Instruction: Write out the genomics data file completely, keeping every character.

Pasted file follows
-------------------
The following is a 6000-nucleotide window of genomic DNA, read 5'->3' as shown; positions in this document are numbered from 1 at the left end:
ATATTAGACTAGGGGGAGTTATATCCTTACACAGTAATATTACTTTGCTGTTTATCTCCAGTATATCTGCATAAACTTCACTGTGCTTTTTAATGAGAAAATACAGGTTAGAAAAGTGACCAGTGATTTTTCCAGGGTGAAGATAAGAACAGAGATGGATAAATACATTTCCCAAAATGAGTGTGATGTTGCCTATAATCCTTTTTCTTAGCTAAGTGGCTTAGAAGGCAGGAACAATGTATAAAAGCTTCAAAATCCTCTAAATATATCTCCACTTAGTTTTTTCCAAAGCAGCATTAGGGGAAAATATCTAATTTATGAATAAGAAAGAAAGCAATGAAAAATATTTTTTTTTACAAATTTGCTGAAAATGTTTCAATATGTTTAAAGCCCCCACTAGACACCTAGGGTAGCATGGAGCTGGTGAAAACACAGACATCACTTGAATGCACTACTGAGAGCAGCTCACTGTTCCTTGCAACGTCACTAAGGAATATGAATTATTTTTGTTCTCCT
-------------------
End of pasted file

The following is a 6000-nucleotide window of genomic DNA, read 5'->3' as shown; positions in this document are numbered from 1 at the left end:
ATATTAGACTAGGGGGAGTTATATCCTTACACAGTAATATTACTTTGCTGTTTATCTCCAGTATATCTGCATAAACTTCACTGTGCTTTTTAATGAGAAAATACAGGTTAGAAAAGTGACCAGTGATTTTTCCAGGGTGAAGATAAGAACAGAGATGGATAAATACATTTCCCAAAATGAGTGTGATGTTGCCTATAATCCTTTTTCTTAGCTAAGTGGCTTAGAAGGCAGGAACAATGTATAAAAGCTTCAAAATCCTCTAAATATATCTCCACTTAGTTTTTTCCAAAGCAGCATTAGGGGAAAATATCTAATTTATGAATAAGAAAGAAAGCAATGAAAAATATTTTTTTTTACAAATTTGCTGAAAATGTTTCAATATGTTTAAAGCCCCCACTAGACACCTAGGGTAGCATGGAGCTGGTGAAAACACAGACATCACTTGAATGCACTACTGAGAGCAGCTCACTGTTCCTTGCAACGTCACTAAGGAATATGAATTATTTTTGTTCTCCT